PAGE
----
Professional sports franchises typically play it safe when engaging on social media. On Twitter, the formula is simple: Update games, post quotations from player interviews, and offer the occasional behind-the-scenes photo or video. Nothing controversial or edgy. Just lather, rinse, tweet, repeat (and retweet).
But for a few brave teams breaking the corporate-speak mold, Twitter has emerged as a lively playing field for generating awareness and measurable social payoffs.
In America, the Los Angeles Kings sit atop the pro sports Twitter hierarchy, weaving in snark, humor, and trash-talking (trash-tweeting?) with bread-and-butter updates. When Dewayne Hankins, now a VP of marketing and digital with the Portland Trail Blazers, arrived in Los Angeles as the Kings’ director of digital media in 2010, he quickly saw an opportunity to inject some personality into the team’s Twitter feed and shine the spotlight on a franchise that might’ve otherwise gotten lost in such a sunny market.
With Hankins at the helm, the Kings’ Twitter account began garnering serious media attention during the 2012 playoffs as the team battled its way to a Stanley Cup championship. But the publicity came with risks: After the Kings defeated the Vancouver Canucks in a postseason game, one particular tweet prompted some backlash north of the border.
To everyone in Canada outside of BC, you’re welcome.
— LA Kings (@LAKings) April 12, 2012
Critics took to social media, calling the tweet classless and rude. In response, Mike Altieri, Kings VP of communications and broadcasting, issued a statement defending the tweet: “We encourage our digital team to be creative, interactive and to apply a sense of humor whenever possible.” He followed with a cursory apology: “To anyone who found this offensive, we sincerely apologize.”
Despite some digital backlash, did the tweet actually hurt the franchise?
“That tweet was written because there were fans in Montreal, Toronto, Edmonton, Calgary, Ottawa [saying], ‘Tonight, I’m a Kings fan,'” explained Hankins. “We see our role as not that different from the scoreboard at a game, where the scoreboard is very one-sided trying to get the fans into the game.”
The incident revealed teams can create buzz and make an impact on a game simply by paying attention to what fans are saying. It helps that the Kings social media team has buy-in from ownership, especially for a medium that operates minute-to-minute, if not quicker. One month later, the social team continued their aggressive strategy with a tweet aimed at New Jersey Devils fans, which received a more positive reaction.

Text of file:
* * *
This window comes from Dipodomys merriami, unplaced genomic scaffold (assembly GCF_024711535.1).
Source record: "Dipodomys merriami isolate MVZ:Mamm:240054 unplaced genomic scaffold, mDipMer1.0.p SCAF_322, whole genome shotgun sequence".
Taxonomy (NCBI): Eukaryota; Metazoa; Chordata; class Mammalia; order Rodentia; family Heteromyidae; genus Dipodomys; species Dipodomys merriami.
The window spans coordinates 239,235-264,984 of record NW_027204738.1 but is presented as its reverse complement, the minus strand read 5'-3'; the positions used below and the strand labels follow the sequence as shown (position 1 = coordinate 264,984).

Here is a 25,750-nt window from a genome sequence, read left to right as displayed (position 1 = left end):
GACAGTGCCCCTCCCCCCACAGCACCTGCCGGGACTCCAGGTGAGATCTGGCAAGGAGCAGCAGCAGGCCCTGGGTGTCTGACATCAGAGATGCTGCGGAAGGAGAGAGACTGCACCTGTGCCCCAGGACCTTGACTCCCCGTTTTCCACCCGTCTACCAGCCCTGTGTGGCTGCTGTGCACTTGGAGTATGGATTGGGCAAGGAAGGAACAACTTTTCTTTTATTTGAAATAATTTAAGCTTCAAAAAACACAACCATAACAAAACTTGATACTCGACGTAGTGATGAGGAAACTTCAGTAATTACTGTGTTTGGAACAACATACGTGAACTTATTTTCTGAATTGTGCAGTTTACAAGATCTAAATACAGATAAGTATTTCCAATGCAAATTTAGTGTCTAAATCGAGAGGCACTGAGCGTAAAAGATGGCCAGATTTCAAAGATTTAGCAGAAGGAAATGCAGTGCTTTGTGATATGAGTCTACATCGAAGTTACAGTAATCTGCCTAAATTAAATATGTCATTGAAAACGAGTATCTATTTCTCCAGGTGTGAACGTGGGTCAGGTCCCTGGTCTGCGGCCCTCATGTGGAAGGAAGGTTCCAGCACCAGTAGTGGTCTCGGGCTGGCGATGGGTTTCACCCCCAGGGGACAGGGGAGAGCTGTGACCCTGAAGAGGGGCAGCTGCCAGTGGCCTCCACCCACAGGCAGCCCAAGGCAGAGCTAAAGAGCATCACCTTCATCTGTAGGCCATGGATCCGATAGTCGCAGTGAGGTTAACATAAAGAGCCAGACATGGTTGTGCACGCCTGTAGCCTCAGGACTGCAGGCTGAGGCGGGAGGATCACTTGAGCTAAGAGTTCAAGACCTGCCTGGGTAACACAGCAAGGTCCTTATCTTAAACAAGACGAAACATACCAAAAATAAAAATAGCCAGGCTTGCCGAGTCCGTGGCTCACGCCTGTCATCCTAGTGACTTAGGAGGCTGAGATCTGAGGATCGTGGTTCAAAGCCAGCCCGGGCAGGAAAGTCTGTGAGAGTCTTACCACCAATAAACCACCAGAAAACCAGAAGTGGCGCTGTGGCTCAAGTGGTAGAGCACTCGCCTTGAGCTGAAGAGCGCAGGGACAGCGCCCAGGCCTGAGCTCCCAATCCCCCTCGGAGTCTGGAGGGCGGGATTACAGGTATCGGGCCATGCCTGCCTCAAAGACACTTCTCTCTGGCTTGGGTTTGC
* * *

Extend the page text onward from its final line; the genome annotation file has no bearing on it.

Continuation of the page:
Aside from fist pumping, what else is there do in NJ?
— LA Kings (@LAKings) May 28, 2012
Aaron LeValley, the Kings senior director of digital strategy and analytics, thinks the team’s Twitter voice has “swagger,” and discussed how vital that swagger can be to other franchises. “It creates a value proposition. It makes you want to follow the Kings because you know you’re going to get something different, something you can’t get anywhere else. … When [followers] read our posts, it allows us to deliver other messages that may be more revenue-generating. They accept those messages because we have that conversation with them.”
Building conversations rather than hiding behind canned public relations responses is one reason why Digital Royalty social media renegade Nate Ludens, who works with the Chicago White Sox and future NBA Hall-of-Famer Shaquille O’Neal, continues to be impressed with how the Kings dominate Twitter by responding to what’s relevant in real time. “One of the core values is to humanize your brand,” Ludens added.
“Sports is such a passionate industry that you can’t do the same thing,” LeValley said. “We’re not just selling a consumer product, we’re selling people’s passions.”
Article published in https://contently.com on 18 March 2014. Author is Charles Curtis.